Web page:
The most dangerous form of human interaction is shame.
If some of your past experiences involve feeling shame, it's quite possible that you do not have conscious awareness of where those feelings come from.
This is because shame is tied to a neurological response of submission.
It is the most 'life-threatening’ physiological state we can be in. It’s the last resort of your nervous system to escape death. But it’s the most dangerous because it is tied to submission to a ‘predator’.
(I’ll be explaining the neuro-socio-biology of this in the March 18th post).
I call this the shame-submission response.
Because the shame-submission response is so closely tied to life-threat, your sensory receptors and various neural circuits will have ‘triggers’ associated with it.
Any stimuli that are similar or related to a shame-response in the past will therefore be:
- High priority: your threat-detection system will be on the lookout for signals that could trigger this response
- Unconscious: the circuitry related to being consciously aware of things would take too long to process. To avoid this, your brain-body uses an unconscious ‘reception’ of signals that lead to automatic responses without needing systems involved in higher level analysis. This is called ‘neuroception’*.
*neuroception is a term coined by Stephen Porges. It refers to 'the process through which the nervous system evaluates risk without requiring awareness (Stephen Porges. The Polyvagal Theory: the Transformative Power of Feeling Safe)
For example, a person may unconsciously be constantly detecting movement of frowning or smiling facial muscles.
Why? Because in that person’s experiences, this was high priority data for assessing if a violent outburst was about to happen or if things were safe to ask to have a need met.
As you interact with other people, your neuroceptive system detects associations between stimuli happening now and shame-submission responses from your past.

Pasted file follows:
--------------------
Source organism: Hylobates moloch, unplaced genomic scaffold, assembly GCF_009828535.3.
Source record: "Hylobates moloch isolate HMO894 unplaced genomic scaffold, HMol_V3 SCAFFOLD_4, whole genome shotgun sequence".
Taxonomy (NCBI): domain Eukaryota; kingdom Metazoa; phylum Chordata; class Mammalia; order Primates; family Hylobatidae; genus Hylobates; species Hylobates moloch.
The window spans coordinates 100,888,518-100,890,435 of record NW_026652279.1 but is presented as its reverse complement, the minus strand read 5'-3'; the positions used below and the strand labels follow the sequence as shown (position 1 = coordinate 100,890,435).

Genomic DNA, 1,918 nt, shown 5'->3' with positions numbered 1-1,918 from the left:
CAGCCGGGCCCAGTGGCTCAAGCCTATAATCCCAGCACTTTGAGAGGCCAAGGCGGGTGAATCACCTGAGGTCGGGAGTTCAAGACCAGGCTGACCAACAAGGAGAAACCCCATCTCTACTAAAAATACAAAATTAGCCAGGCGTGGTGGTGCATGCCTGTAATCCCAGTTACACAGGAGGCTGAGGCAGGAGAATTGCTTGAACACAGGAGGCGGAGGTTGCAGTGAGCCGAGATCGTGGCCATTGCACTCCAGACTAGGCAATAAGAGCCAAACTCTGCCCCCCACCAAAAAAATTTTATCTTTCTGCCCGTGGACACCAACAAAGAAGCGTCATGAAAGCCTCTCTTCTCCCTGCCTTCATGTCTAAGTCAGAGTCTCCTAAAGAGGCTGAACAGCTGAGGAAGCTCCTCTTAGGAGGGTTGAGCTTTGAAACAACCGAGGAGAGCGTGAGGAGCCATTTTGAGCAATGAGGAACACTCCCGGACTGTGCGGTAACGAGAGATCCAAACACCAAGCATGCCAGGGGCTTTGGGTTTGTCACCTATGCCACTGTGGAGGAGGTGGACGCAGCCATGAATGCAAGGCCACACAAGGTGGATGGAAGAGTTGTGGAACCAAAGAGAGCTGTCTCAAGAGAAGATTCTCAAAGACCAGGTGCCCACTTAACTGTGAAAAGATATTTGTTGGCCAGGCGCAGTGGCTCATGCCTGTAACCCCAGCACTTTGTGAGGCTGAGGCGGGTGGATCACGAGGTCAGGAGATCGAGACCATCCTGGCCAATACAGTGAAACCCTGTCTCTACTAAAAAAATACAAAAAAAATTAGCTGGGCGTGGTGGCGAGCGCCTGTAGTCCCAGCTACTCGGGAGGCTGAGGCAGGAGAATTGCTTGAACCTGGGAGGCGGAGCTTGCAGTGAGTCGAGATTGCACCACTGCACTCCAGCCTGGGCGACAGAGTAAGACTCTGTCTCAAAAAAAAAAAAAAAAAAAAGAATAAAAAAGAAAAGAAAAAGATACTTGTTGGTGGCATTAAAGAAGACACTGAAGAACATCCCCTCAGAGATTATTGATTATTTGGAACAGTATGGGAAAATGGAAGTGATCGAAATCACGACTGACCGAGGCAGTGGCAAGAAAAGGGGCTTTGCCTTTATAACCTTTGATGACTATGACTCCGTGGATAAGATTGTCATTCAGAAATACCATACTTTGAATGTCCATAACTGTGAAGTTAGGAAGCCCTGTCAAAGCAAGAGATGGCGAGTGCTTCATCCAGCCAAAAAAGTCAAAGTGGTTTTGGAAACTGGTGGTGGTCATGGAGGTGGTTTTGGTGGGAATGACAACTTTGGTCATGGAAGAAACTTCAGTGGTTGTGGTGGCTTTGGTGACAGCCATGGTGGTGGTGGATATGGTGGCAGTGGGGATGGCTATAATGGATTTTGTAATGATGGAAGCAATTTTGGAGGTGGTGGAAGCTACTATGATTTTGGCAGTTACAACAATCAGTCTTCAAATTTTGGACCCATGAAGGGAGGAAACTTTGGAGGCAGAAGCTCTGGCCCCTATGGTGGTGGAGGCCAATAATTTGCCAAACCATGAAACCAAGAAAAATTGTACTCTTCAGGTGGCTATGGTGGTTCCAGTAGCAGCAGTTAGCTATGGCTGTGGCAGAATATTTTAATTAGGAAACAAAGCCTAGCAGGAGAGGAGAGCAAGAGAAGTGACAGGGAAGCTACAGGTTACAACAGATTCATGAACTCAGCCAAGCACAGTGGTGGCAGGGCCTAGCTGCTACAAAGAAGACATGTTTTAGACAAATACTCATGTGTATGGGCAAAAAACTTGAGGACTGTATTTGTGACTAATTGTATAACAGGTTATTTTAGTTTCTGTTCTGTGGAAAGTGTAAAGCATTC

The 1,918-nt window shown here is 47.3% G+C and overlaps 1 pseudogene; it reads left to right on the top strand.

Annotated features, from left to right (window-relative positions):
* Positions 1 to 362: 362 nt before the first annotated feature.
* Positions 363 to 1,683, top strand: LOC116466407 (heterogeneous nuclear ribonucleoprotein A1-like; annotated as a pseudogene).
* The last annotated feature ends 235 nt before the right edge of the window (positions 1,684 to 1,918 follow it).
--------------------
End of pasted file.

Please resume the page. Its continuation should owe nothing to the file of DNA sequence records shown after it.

Because socio-biological signals are deeply tied to our ability to survive, you may ‘sense’ that your existence is being threatened by another person - even though that life-threat is not actually there.
This can affect a person’s behavior because the hyper-focus on signals related to their past (such as facial gestures) may make that person hyper-vigilant in their interactions - even when that level of vigilance is not needed.
That vigilance will then change the signals they are projecting to the other person, which can block feelings of safety and connection.
To ‘protect’ the person from being triggered into the shame-submission response, the brain-body vehicle may resort to the attack/escape system. (sympathetic nervous system), which is a less life-threatening level of the nervous system.
The analogy would be like a small dog snarling and baring its teeth or barking even when someone is far away - as its way of not letting that threat get anywhere close to triggering a submission response
The human version of this kind of attack/defense is to attempt to subdue the ‘threat’ by shaming them into submission.
It’s a neural mechanism of survival.
We need to understand this idea so that we can see how our own avoidance of deeper emotional pain and the shame-submission response is making us project, attack and shame others.
Shaming others is a neurochemically-toxic, brain-circuitry degrading, primitive defense tactic.
It has always been a part of human society because it is a remnant of the mammalian dominance-submission strategy.
But here’s a very important layer to add:
The most dangerous thing we can do to the evolution of human society is to shame others for what they say.
Why is this dangerous? Because:
It means we are using our voice as a weapon for shame.